Madcow & RFID tag decision = interesting timing?

Discussion in 'Cattle' started by Honeybee, Dec 31, 2003.

  1. Honeybee

    Honeybee Well-Known Member

    Messages:
    214
    Joined:
    Oct 16, 2002
    Hello,

    I usually frequent the goat board and lurk a little here. When the madcow situation arouse I figured this would be the best place to get some common sense opinions. I was right :)

    I was wondering if anyone else here had noticed the timing of this madcow discovery as a little too convenient in light of the document and links below? Am I just being a little too suspicous or does it seem down right creepy that this is all happening at once? I mean if naturally 1 out of every million cows gets madcow disease then mathematically there must be several cases in the US every year. Why is this one case being hyped to such a great extent and not just handled like all the other cases that must surely exist?

    I suspect theres a reason. If the general public is scared enough they'll be in favor of the plan to tag every animal, license every animal owner and their land for "traceability" and to protect our food supply. Of course if this is true they won't stop to think that this will never eliminated the natural occurance of any disease and our food supply is already the safest in the world. AND they had no problem tracing this cow as things are right now.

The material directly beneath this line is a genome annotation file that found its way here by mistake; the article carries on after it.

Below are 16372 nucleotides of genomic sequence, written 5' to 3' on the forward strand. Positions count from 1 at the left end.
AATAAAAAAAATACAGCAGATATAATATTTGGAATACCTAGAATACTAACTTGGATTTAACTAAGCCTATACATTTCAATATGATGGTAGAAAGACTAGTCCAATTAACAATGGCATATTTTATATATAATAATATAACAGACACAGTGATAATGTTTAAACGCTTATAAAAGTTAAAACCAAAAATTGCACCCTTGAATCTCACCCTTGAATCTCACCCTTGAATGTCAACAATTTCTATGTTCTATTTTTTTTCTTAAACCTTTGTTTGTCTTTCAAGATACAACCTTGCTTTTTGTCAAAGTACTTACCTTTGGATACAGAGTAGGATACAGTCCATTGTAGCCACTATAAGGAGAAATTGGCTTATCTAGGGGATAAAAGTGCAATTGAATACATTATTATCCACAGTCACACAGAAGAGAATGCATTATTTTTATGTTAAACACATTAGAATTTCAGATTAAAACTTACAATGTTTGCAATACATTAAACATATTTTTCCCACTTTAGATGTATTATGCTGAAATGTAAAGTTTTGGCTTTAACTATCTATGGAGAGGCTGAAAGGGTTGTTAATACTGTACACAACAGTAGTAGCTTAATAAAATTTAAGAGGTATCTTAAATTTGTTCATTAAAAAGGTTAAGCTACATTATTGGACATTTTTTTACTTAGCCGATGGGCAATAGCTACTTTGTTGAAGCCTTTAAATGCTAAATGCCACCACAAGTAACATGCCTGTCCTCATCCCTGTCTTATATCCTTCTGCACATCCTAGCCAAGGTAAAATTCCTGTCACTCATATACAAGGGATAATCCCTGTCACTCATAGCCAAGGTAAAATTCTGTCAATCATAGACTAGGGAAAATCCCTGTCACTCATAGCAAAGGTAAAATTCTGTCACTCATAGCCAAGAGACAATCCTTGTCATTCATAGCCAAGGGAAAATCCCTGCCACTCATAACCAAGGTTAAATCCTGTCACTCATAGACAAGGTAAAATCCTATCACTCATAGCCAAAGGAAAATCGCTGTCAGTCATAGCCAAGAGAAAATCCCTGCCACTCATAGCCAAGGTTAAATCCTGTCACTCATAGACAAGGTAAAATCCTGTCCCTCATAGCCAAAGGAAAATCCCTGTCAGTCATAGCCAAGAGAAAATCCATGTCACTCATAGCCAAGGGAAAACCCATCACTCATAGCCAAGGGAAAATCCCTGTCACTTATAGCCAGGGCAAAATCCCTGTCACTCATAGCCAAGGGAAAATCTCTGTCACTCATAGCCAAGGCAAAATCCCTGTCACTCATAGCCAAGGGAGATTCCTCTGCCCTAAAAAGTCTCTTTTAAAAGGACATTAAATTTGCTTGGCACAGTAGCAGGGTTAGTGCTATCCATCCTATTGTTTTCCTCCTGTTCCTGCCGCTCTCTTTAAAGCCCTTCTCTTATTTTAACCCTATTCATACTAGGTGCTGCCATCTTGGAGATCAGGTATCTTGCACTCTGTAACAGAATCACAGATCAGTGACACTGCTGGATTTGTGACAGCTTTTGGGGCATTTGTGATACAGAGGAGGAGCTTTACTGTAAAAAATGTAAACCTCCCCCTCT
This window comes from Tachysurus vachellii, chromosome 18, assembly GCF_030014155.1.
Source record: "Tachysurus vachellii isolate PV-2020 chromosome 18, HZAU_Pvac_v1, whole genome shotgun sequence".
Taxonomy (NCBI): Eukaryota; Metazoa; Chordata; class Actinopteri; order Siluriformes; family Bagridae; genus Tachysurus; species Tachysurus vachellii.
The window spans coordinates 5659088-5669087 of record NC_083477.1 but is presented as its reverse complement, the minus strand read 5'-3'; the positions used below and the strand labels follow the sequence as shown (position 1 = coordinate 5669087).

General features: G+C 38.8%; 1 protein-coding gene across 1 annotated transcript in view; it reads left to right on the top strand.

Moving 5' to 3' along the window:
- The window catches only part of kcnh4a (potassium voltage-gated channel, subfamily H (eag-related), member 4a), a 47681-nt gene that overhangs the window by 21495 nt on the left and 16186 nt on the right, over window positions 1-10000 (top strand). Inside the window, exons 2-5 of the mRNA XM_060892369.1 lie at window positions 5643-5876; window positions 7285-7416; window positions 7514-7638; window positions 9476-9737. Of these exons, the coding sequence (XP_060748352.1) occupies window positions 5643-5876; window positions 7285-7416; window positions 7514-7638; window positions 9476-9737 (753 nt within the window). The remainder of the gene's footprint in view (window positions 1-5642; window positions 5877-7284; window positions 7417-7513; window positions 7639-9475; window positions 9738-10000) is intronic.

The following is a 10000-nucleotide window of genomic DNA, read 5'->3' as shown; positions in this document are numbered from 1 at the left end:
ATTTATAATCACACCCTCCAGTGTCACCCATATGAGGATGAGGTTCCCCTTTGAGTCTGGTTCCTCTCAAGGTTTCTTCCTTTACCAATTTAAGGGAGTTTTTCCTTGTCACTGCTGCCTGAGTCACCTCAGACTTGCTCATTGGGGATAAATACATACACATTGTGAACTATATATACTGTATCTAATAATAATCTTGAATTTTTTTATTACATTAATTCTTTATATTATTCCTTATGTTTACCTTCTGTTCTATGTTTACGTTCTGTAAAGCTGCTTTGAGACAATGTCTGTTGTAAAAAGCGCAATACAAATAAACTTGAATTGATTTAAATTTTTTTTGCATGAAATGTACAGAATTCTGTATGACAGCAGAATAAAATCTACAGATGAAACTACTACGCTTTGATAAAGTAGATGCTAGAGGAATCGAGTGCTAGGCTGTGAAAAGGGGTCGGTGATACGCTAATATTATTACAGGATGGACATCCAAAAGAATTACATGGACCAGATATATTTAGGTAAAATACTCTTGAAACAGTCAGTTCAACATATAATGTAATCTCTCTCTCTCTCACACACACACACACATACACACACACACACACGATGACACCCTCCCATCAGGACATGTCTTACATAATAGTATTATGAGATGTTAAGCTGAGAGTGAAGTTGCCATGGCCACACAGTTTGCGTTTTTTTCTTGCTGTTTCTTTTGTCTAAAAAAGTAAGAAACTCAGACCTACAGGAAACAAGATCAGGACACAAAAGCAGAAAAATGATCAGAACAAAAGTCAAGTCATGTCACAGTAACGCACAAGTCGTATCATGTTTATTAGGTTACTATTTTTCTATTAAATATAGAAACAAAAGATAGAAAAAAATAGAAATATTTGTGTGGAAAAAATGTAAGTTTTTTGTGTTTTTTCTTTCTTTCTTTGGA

Does this make any sense or not? If I'm not understanding this correctly can someone straighten me out on these facts?

    God bless,

    Honeybee

    PS. Last day to send in comments to the addresses below is today 12/31/03


    Subject: Gov. ID Tags on EVERY Animals Ear - Even your HORSE!

    ---------------------------------------------------------------------------------------------------------------------

    News Desk

    TSCRA News Update VOL. 25 • NO. 21• NOVEMBER 17, 2003

    · Comments on the draft U.S. Animal Identification Plan are being accepted through Dec. 31, 2003, from all interest individuals and groups. The plan defines the standards and framework for implementing a phased-in national food animal and livestock identification program. It was developed over the past year by 95 individuals representing several industry groups as well as state and federal animal health officials working collectively as the National Animal Identification Development team. A copy of the plan is available online at http://usaip.info/US_AIP_Plan_Draft_092903_Ver_4_0_Master_.pdf Comments may be e-mailed to Communication@USAIP.info - faxed to (719) 538-8847 or mailed to USAIP Comments, 660 Southpointe Court, Suite 314, Colorado Springs, CO 80906. —U.S. Animal Identification Plan

    www.USAIP.Info

    USAIP EXECUTIVE SUMMARY